03-11-14 Dear Diary, I think it must have been 1972 when I believed I received a revelation of sorts about when I would die. I told everyone close to me that I would not die before April 7, 2041. Thereafter, for several years, on each April 7th, I gave gifts to my friends in honor of my Deathday, as opposed to receiving birthday gifts. I lived every day with a secret assurance that I had a charmed existence.
Looking back now, it seems that I really did, even to the point that I'm still too embarrassed to fully admit. From time to time, I'd give someone a gift, and tell them, "Happy Deathday!" Naturally, they'd always ask, and I'd always tell them I was counting down to 2041. Of course, they all--even my brothers--would just humor me, probably thinking it was a harmless quirk.
It was last year sometime, that my memory of the revelation pushed to the surface, and I remembered that the actual original date was April 7, 2014, but I thought I'd rather live to 86, so I swapped the digits to make 2014 into 2041. I have only told a few people this so far, and they still humor me.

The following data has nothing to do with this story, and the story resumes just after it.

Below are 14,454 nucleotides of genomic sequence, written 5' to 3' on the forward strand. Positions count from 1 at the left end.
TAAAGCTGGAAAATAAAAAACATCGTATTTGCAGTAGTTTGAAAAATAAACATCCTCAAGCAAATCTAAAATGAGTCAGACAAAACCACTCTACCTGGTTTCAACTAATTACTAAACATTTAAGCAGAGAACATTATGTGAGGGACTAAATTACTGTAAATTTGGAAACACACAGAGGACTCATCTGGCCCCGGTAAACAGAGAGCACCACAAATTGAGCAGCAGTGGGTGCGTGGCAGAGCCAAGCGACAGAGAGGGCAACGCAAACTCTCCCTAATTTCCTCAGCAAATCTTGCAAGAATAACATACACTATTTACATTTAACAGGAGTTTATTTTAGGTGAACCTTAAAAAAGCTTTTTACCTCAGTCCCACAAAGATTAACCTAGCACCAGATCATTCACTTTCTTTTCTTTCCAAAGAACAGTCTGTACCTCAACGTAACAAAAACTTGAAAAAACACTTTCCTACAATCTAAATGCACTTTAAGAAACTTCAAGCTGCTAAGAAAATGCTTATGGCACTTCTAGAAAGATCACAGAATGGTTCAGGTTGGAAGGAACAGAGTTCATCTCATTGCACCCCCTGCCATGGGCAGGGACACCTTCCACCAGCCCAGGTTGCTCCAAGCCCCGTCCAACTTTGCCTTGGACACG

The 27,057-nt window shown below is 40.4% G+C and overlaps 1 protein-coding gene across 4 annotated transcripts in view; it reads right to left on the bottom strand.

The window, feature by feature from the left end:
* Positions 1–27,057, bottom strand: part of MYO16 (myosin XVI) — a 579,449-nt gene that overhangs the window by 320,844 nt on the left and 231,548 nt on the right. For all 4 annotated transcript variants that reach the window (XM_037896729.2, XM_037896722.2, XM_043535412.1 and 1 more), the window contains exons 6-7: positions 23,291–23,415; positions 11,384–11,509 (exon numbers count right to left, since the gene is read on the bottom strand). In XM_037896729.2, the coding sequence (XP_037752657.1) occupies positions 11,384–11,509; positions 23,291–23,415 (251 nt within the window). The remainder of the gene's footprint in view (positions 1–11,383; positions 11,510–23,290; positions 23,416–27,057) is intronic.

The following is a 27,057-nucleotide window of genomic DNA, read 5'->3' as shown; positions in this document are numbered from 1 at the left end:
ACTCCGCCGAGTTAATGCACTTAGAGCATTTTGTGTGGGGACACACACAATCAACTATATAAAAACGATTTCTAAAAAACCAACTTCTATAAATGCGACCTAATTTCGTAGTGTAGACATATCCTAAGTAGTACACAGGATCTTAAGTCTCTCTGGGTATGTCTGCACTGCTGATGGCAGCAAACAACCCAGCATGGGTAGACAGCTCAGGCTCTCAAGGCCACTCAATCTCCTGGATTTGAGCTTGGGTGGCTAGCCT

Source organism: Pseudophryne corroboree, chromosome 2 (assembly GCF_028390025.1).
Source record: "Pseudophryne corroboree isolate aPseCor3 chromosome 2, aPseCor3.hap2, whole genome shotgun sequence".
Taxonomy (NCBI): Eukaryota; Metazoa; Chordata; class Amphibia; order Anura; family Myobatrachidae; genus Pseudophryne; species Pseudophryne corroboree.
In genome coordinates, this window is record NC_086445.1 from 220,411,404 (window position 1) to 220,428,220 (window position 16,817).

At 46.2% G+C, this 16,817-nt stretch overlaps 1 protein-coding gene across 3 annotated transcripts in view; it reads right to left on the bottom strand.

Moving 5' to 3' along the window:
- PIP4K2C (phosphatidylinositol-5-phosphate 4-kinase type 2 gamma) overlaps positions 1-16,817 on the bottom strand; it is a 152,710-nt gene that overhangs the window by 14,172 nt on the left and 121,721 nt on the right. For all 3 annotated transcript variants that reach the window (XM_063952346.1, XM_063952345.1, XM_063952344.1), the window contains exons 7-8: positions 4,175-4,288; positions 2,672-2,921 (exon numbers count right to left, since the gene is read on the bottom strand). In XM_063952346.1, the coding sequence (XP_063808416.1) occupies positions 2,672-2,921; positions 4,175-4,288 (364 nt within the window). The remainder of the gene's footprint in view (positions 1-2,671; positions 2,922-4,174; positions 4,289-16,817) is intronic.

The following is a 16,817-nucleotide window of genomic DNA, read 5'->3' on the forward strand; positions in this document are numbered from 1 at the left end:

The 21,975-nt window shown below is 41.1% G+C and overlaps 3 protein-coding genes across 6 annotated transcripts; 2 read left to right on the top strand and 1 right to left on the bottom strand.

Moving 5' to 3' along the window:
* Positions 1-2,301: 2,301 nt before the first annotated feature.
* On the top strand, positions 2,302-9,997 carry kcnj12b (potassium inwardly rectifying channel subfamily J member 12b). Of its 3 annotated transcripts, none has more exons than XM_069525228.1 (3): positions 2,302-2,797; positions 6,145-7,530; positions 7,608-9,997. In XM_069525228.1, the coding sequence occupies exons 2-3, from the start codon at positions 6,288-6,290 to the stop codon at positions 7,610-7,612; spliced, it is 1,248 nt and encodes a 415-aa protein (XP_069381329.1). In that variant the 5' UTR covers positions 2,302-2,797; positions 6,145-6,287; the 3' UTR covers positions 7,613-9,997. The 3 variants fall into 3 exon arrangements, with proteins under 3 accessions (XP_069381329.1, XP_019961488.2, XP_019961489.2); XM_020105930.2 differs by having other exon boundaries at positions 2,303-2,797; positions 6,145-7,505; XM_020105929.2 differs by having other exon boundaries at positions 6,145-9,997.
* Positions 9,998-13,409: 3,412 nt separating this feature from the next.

But, forty-plus years have passed, and April 7th, 2014 will happen in 27 days.
As it happens, it may be a good time to shuffle off this mortal coil. I have reached the pinnacle of my career, achieved the level of musical ability I had hoped to, done every extraordinary thing that interests me, discovered my own spirituality and found what I believe lies behind the veil. My body is as healthy as I could expect, I make enough money to satisfy all my desires, as well as provide for others. Apparently, I can choose to quit work any day I feel like it, and my retirement income will sustain my current lifestyle for the rest of my life. From here on, I have no higher aspiration than to cruise in my happiness for as long as it lasts.
I think I'm comfortable now about dying, being no longer concerned that my sinful existence might condemn me to eternal damnation.
Although I hesitantly think I'm ready to see what's next--if anything--I still hesitate to think about it. Interesting. I know from experience with my dying mother that our bodies are built to resist death to our last breath, but what I feel about death is nervousness, not really fear.